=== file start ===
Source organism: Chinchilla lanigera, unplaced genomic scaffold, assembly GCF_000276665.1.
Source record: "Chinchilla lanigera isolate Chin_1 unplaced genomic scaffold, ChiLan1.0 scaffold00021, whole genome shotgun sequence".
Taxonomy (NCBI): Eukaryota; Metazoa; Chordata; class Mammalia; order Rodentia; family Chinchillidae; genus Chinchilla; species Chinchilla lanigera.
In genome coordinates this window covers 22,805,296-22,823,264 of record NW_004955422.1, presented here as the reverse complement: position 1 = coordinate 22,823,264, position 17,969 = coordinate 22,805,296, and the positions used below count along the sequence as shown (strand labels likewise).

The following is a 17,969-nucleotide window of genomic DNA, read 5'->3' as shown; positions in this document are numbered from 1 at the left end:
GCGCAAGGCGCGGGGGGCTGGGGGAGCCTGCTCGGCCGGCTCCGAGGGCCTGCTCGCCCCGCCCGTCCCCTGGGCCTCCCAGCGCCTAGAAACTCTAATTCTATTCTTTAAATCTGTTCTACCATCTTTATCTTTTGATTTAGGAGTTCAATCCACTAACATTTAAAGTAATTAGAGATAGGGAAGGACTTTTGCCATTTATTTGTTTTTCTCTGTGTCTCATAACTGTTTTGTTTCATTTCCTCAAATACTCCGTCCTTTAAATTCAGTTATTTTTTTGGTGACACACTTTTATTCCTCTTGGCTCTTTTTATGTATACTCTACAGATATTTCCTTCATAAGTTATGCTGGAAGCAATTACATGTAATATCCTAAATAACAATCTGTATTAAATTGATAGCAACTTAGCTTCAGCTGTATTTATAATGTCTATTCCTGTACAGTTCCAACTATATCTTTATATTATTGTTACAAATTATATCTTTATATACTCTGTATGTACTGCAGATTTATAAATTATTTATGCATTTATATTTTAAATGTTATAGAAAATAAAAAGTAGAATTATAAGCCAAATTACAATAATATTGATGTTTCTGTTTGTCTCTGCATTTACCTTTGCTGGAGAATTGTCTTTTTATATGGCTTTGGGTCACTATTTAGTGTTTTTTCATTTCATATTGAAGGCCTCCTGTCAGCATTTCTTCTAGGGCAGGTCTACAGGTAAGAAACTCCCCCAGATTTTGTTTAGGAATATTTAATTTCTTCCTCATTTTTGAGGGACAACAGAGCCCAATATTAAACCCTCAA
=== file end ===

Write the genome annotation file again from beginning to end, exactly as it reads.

Source organism: Chinchilla lanigera, unplaced genomic scaffold, assembly GCF_000276665.1.
Source record: "Chinchilla lanigera isolate Chin_1 unplaced genomic scaffold, ChiLan1.0 scaffold00021, whole genome shotgun sequence".
Taxonomy (NCBI): Eukaryota; Metazoa; Chordata; class Mammalia; order Rodentia; family Chinchillidae; genus Chinchilla; species Chinchilla lanigera.
In genome coordinates this window covers 22,805,296-22,823,264 of record NW_004955422.1, presented here as the reverse complement: position 1 = coordinate 22,823,264, position 17,969 = coordinate 22,805,296, and the positions used below count along the sequence as shown (strand labels likewise).

The following is a 17,969-nucleotide window of genomic DNA, read 5'->3' as shown; positions in this document are numbered from 1 at the left end:
GCGCAAGGCGCGGGGGGCTGGGGGAGCCTGCTCGGCCGGCTCCGAGGGCCTGCTCGCCCCGCCCGTCCCCTGGGCCTCCCAGCGCCTAGAAACTCTAATTCTATTCTTTAAATCTGTTCTACCATCTTTATCTTTTGATTTAGGAGTTCAATCCACTAACATTTAAAGTAATTAGAGATAGGGAAGGACTTTTGCCATTTATTTGTTTTTCTCTGTGTCTCATAACTGTTTTGTTTCATTTCCTCAAATACTCCGTCCTTTAAATTCAGTTATTTTTTTGGTGACACACTTTTATTCCTCTTGGCTCTTTTTATGTATACTCTACAGATATTTCCTTCATAAGTTATGCTGGAAGCAATTACATGTAATATCCTAAATAACAATCTGTATTAAATTGATAGCAACTTAGCTTCAGCTGTATTTATAATGTCTATTCCTGTACAGTTCCAACTATATCTTTATATTATTGTTACAAATTATATCTTTATATACTCTGTATGTACTGCAGATTTATAAATTATTTATGCATTTATATTTTAAATGTTATAGAAAATAAAAAGTAGAATTATAAGCCAAATTACAATAATATTGATGTTTCTGTTTGTCTCTGCATTTACCTTTGCTGGAGAATTGTCTTTTTATATGGCTTTGGGTCACTATTTAGTGTTTTTTCATTTCATATTGAAGGCCTCCTGTCAGCATTTCTTCTAGGGCAGGTCTACAGGTAAGAAACTCCCCCAGATTTTGTTTAGGAATATTTAATTTCTTCCTCATTTTTGAGGGACAACAGAGCCCAATATTAAACCCTCAA